Rupert Cowen, a senior nuclear energy lawyer with Prospect Law, told British MPs Tuesday that an exit from the EU, if it includes leaving the Euratom treaty, could legally force a shutdown of British nuclear power stations. The UK government has said it will exit the Euratom treaty when article 50 is triggered to leave the EU. The treaty outlines cooperation and research in nuclear power, as well as international safety standards.
According to Cowen:
“Unlike other arrangements, if we don’t get this right, business stops. There will be no trade. If we can’t arrive at safeguards and other principles that allow compliance to be demonstrated, no nuclear trade will be able to continue.”
The chair of the Commons business, energy and industrial strategy select committee asked Cowen if this would mean reactors could actually be forced to turned off, to which he replied: “Ultimately, when their fuels runs out, yes.”
He added that there was no legal obligation for the UK to leave the Euratom treaty as part of Brexit, in his view. “It’s a political issue, not a legal issue,” he said.
Dame Sue Ion, chair of the Nuclear Innovation and Research Advisory Board, told the energy committee:
“There is a plethora of international agreements that would have to be struck that almost mirror those in place with Euratom, before we moved not just material but intellectual property, services, anything in the nuclear sector. We would be crippled without other things in place.”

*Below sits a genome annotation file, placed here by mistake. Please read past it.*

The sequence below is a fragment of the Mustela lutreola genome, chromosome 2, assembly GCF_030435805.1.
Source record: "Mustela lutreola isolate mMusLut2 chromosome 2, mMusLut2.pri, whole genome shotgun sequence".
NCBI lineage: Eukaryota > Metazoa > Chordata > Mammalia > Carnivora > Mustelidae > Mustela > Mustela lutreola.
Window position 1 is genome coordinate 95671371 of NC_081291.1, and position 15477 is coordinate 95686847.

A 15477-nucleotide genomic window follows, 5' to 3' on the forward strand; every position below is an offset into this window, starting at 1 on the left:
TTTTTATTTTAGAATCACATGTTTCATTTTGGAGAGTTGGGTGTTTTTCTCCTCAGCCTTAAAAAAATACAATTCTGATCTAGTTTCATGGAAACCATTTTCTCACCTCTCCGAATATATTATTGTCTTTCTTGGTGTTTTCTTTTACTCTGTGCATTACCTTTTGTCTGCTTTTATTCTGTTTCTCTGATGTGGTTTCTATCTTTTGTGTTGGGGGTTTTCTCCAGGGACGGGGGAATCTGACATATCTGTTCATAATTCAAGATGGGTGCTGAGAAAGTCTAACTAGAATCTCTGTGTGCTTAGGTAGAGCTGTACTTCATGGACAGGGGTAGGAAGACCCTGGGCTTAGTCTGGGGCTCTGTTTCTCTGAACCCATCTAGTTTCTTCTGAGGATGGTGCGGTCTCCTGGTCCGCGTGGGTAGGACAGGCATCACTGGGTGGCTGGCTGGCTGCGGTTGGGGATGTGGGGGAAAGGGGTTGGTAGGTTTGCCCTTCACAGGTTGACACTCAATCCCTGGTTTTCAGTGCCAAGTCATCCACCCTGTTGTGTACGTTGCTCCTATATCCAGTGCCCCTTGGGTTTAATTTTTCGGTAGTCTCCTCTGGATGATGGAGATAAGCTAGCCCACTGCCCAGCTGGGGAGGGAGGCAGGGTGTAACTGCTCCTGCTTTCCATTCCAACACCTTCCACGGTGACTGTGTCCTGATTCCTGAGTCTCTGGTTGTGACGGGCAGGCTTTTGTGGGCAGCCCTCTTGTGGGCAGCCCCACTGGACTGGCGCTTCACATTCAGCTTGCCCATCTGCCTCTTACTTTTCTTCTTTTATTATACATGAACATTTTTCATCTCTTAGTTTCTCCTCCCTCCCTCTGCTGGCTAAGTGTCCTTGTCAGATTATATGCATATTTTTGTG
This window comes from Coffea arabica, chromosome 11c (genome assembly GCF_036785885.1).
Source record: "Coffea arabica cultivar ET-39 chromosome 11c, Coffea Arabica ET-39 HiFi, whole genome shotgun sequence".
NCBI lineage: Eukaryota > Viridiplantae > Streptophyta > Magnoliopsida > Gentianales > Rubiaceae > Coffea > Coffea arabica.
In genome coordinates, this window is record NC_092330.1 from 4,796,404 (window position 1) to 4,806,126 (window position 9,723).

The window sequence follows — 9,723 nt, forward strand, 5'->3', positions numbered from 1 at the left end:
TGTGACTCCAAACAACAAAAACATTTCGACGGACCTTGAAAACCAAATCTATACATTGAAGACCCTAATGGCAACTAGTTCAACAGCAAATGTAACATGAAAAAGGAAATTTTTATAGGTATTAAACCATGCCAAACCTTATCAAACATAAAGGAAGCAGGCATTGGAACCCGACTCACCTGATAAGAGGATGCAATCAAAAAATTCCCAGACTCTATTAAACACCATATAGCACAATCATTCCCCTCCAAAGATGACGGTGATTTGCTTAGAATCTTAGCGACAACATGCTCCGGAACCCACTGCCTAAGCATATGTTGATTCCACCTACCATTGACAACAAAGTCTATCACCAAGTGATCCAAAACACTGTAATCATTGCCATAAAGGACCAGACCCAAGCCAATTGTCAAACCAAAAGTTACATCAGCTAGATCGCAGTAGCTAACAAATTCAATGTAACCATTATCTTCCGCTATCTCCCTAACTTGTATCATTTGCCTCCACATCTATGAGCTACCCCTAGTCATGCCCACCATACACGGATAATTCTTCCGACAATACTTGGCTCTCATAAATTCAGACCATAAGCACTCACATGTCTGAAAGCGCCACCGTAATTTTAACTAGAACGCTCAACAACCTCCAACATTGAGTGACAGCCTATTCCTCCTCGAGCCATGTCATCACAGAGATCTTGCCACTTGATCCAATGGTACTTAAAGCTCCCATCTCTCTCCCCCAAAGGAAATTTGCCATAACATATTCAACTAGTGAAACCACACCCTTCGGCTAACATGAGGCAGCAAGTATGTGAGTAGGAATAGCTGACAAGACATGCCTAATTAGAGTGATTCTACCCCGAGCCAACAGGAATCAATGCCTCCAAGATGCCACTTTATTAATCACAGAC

She also added that the Euratom treaty allows for free movement of the industry’s “best intellectual talent.”
Spokespeople for the government have described withdrawal from the treaty as a “regrettable necessity” upon triggering article 50. Energy minister Jesse Norman said the government saw alternatives to managing these issues outside of the Euratom treaty.
“We take this extremely seriously and are devoting serious resources [to the issue],” he said on Tuesday.
Chief executive of the Nuclear Industry Association, Tom Greatrex explained:
“What we’re collectively warning about is the potential for there to be a very hard two-year period during which there are lots of other things the government has to deal with, that could leave it in a position where some of these things aren’t in place.”
He also brought up the possibility of associate membership in the Euratom treaty.
The Office for Nuclear Regulation asserted that there would upsides to pulling out of the treaty, with ONR executive David Senior saying “If we relinquish Euratom there would be reduced burden from not having to comply with directives.”